In the early years of tire deflation use, deflaters were seen as an alternative to exposing officers and cars to the dangers of roadblocks or other tactical strategies. The idea was to provide a safer tool which could stop a car without collateral damage. The superior safety advantage gave rise to popularity of tire deflaters.
The early users of spikes included, C.H.P. , RCMP, Utah Highway Patrol, all which used this method. The early users had strict areas and due to policy and weight of systems their use was limited, however in an estimated 10k plus uses, they never had a serious incident.
- Spike deployment had a perfect safety record.
- Spikes deployment had distinct strategies for deployment and safety.
- The officers and vehicles were positioned off the road and harms way.
- The deployment location had an element of concealment as to not provoke the driver from avoiding spikes.
Versatile Deployment options
In 1993 new Spike brands and methods were introduced, and very quickly the results were not good. The new procedure was for the officer to target the car with the SPIKES then enter the roadway to retrieve the spikes. Notice the illustration with arrows showing a path around the spikes positioned on the roadway. The officer would deploy and retrieve, then cross back and positioned himself behind cover and protection, Officers and traffic would pass around the spikes.
Today this method has been updated, but in many ways the issues, of product design and accepted practice is still with us. In fact a few agencies have abandoned the use of spikes due to the fatal incidents with Spikes and the FBI created a Safety notice concerning the risk of Spikes.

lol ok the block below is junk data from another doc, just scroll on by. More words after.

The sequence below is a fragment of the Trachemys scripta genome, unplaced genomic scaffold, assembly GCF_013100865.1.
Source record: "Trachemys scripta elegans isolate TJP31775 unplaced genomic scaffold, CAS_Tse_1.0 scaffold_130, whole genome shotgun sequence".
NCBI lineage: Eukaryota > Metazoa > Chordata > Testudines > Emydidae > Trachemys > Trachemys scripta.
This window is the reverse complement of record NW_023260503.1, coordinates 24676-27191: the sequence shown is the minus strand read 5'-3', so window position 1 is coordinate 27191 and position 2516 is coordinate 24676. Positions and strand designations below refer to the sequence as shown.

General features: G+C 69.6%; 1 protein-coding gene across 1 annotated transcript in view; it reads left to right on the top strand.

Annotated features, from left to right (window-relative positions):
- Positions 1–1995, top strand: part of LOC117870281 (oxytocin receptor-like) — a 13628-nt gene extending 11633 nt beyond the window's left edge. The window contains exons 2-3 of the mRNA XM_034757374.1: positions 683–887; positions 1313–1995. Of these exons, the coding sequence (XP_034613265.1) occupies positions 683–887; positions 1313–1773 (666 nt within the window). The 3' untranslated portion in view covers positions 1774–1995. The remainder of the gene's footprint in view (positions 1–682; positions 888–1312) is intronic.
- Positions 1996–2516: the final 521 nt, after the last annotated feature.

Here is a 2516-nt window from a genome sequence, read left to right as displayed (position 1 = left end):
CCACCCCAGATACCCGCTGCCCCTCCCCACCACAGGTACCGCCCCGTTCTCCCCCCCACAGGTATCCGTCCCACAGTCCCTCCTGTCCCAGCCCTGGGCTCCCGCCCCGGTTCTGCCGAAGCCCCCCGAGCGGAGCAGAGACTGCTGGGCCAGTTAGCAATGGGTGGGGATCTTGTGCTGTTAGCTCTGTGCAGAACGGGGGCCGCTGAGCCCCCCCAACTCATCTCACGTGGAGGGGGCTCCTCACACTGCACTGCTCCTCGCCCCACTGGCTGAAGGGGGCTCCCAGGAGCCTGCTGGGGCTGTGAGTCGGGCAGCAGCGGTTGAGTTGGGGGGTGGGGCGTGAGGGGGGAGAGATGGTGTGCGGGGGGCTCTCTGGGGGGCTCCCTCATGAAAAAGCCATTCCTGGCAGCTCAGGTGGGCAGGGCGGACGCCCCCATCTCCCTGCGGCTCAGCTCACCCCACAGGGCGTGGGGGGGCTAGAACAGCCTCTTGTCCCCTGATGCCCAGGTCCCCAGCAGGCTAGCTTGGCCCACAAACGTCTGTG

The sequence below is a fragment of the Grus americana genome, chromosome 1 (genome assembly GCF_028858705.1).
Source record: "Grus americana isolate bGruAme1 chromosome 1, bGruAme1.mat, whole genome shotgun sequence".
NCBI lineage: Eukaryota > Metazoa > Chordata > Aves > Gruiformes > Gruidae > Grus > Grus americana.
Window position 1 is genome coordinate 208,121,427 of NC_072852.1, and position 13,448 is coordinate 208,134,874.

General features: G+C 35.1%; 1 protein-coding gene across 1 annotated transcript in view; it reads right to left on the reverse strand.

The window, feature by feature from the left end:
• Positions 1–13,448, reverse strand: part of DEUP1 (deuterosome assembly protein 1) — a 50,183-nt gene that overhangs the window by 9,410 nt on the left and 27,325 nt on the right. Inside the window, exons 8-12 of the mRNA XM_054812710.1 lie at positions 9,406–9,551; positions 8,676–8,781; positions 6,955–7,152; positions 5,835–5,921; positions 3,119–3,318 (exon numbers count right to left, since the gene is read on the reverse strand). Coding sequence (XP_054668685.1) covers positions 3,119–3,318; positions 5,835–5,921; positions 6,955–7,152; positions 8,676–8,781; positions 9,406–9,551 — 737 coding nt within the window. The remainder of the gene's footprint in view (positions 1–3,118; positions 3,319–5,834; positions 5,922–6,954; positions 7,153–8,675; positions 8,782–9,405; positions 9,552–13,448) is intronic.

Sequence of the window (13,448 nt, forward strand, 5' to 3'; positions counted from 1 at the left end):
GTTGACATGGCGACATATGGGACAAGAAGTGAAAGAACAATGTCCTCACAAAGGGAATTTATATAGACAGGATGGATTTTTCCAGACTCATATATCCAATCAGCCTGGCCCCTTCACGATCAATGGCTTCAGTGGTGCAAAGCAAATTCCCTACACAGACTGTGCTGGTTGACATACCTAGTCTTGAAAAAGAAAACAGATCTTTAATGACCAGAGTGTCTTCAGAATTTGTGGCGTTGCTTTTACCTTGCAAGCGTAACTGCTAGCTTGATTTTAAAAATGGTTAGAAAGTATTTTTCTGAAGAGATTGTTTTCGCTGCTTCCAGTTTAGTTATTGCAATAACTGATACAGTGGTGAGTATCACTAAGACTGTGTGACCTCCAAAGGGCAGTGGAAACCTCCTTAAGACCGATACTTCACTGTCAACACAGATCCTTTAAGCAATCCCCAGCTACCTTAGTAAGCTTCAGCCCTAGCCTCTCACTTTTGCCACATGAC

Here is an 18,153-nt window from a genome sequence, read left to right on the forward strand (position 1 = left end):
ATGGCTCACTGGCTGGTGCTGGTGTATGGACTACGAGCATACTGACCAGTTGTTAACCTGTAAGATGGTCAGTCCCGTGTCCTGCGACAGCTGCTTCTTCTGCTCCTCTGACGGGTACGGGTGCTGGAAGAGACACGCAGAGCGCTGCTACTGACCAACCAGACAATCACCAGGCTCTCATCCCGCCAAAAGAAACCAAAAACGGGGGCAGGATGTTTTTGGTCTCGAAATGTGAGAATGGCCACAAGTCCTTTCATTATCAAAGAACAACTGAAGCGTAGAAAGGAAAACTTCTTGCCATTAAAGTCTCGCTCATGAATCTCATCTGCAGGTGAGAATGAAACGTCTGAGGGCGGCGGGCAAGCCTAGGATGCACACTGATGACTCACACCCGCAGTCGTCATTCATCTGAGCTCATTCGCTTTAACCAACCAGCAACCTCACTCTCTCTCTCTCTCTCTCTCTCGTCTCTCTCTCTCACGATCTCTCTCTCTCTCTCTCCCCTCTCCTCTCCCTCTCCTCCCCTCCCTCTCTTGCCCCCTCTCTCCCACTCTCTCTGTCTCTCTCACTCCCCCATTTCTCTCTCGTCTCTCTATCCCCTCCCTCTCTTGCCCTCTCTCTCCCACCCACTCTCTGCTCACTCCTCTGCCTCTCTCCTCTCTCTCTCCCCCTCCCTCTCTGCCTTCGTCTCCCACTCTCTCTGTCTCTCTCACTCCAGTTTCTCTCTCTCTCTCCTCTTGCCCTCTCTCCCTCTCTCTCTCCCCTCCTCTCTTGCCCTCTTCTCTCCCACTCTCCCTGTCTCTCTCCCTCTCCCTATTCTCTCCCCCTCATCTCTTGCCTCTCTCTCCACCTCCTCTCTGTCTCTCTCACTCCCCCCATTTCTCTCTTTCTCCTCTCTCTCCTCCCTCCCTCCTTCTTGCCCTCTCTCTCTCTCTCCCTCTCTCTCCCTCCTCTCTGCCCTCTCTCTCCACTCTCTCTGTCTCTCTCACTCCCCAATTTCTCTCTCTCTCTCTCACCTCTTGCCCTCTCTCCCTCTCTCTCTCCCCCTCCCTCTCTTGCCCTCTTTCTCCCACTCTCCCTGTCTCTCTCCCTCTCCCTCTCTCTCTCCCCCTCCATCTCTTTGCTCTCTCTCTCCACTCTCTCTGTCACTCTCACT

Realizing its a product design and methods of use to blame, our intention is to define and train with better practice.
Covert Deployment and Retrieval
We do this by going back to what worked, and benefiting from new designs and Technology. In 1980, a Canadian system (Hovey) was introduced which allowed deployment from the curb and retrieval with a cord. In 1990, a Utah state Trooper, Don Kilgrow, developed a system which also provided curbside deployment and operation with an accordion frame.
Spike systems deployed in a covert manner and Spike-Devil’s color scheme and lightweight design improve effectiveness and safety. Accordion framed systems were designed to move along the surface of the road to further enhance concealment and spike the target regardless of his lane of travel. This can be done with an officer better able to use protective cover and concealment.
Tire deflation systems from this era were very durable including the cords attached to them. The systems were designed to take the impacts and still be recovered. A clear roadway did not provoke an adverse reaction by the target or pursuit vehicle officers to avoid spikes.
The problems were made public and the way spikes were used were changed in 1996. A group of Police Chiefs from the I.A.C.P. made recommendations of a retrieval system being required to make for a safer Spike System.
While this was added to systems, the failures continued. Over 20 officers have been hit during the operation of spikes. An alarming statistic is the number of officers hit by other pursuit units, while they are recovering spikes. In this training, we will define and address each issue. We will refer to a standard practice that has provided a perfect safety record.